International business projects are fun; technology is addictive.
During my law school years, my wife and I decided to start our family. My first daughter was born during finals of the spring semester of my second year of law school. Because my wife left her job to take care of our newborn full-time, I had to jump in and figure out a way to go to law school and support my family at the same time.
Coming from a web and technology background I quickly became aware of the poor state of the web among the legal profession. I found a large number of low-quality web design and maintenance services directed to attorneys at a very high cost.
Ultimately, I saw opportunity and decided to launch my first company, Pixel Pro Quo, LLC, to make websites for lawyers and other professionals. While I didn’t have the overnight success I naively expected, it did the trick and helped me support my family through the last half of law school and beyond. Pixel Pro Quo is still active today and provides web sites to a growing clientele.
Sometimes I’ll blog here about new features we offer at Pixel Pro Quo.
Graduating Into a Recession
Eventually (Finally!) I graduated law school and passed the bar exam. I had made attempts to find full-time work as an attorney, but couldn’t find anything locally—turns out we like it here in Virginia and we didn’t want to leave just yet.
I thought I would try doing some document review work on an e-discovery project at one firm, but it was disappointing.
I had published a paper about using advanced search technologies to improve the reviewing process in electronic discovery requests, so I knew a ton about the technical side of the legal work I was doing. The problem was, the firm I worked at didn’t seem to use any of the new technologies I had studied and the project was bogged down in constant technological glitches that, frankly, I probably could have fixed if it had been in my job description.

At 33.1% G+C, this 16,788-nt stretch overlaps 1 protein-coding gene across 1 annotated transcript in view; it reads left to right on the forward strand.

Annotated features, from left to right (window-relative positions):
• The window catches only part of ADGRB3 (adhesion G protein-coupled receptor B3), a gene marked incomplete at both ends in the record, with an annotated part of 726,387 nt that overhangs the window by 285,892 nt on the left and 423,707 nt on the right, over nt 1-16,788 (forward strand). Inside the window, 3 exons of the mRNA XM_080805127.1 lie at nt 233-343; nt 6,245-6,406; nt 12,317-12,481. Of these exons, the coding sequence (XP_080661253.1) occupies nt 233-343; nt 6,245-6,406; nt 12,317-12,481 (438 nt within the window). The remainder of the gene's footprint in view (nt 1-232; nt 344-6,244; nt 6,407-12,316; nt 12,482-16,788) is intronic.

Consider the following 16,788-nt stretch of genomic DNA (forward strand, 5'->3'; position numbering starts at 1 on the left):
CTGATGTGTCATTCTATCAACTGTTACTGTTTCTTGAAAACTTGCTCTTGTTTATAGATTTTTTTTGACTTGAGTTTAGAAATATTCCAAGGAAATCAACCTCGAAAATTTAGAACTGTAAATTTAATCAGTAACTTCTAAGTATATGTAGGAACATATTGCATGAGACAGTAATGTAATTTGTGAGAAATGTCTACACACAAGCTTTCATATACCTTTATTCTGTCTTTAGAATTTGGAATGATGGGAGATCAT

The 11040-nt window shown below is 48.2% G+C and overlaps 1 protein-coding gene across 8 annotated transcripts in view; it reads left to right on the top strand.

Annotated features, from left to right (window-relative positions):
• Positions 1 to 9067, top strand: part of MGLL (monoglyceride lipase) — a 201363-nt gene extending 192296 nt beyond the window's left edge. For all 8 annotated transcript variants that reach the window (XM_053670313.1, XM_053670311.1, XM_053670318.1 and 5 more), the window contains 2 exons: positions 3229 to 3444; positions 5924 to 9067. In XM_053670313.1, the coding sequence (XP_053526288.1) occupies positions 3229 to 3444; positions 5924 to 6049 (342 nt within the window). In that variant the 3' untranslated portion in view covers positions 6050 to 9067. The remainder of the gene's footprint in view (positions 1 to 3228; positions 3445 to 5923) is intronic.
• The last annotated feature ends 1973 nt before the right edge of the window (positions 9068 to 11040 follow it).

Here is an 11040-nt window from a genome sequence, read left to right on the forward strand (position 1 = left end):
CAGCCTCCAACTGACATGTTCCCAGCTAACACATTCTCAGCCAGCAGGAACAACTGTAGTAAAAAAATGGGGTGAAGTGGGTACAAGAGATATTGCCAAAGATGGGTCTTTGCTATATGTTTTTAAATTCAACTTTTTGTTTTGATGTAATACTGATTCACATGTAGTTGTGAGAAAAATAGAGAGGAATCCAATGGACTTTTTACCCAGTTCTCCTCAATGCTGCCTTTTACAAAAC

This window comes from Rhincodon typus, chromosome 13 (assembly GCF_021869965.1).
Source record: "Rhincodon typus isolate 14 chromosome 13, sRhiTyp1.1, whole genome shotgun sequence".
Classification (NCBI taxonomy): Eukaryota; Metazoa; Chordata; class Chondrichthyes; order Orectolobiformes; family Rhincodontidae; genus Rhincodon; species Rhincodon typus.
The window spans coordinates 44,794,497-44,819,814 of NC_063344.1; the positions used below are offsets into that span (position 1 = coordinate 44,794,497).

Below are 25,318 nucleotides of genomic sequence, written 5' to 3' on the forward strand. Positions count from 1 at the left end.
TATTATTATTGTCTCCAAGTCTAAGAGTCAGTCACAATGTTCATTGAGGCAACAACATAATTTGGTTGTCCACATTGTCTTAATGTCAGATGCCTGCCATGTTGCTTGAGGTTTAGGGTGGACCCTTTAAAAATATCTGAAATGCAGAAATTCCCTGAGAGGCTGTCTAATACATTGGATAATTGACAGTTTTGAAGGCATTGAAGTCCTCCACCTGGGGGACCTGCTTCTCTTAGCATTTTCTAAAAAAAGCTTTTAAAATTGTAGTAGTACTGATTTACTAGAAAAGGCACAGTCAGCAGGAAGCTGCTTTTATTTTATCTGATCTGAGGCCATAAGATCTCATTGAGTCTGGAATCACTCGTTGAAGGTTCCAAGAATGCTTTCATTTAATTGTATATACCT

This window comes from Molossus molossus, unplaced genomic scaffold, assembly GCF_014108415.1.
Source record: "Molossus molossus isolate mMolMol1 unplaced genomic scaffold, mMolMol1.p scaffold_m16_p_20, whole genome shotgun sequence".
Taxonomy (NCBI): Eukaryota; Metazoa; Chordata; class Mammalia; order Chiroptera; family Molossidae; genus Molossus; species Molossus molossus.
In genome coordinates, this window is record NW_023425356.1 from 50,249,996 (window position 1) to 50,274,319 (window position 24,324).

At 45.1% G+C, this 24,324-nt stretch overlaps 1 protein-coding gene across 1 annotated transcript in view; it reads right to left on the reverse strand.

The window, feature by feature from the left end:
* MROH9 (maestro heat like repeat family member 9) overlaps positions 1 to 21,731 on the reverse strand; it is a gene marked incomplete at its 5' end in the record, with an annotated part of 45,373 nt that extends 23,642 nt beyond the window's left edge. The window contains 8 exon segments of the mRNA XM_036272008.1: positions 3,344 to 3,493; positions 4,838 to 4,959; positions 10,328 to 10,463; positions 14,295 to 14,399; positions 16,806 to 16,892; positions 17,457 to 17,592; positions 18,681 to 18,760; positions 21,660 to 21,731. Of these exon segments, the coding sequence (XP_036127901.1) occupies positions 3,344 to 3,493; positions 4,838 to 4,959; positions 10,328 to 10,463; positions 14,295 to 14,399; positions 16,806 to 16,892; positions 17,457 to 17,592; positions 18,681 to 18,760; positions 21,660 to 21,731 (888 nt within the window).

To make matters worse it didn’t take me long to realize that to them I was just another temporary worker who wouldn’t have a job once the project I was working on had ended.
That’s when I finally decided I would start working on my own and get some valuable real-world legal experience.
Starting a Law Practice
I reviewed documents during the day, came home and put kids to bed in the afternoon, and stayed up nights doing web design projects to make ends meet. In the little time that remained I started prepping to launch my own law firm.
My first efforts were overly ambitious. I posted on my website that I would practically do everything—I was going to host a Legal Q&A forum to answer questions across a wide range of practice areas, I was going to provide free legal documents online, and I was going to publish regular e-books on various topics.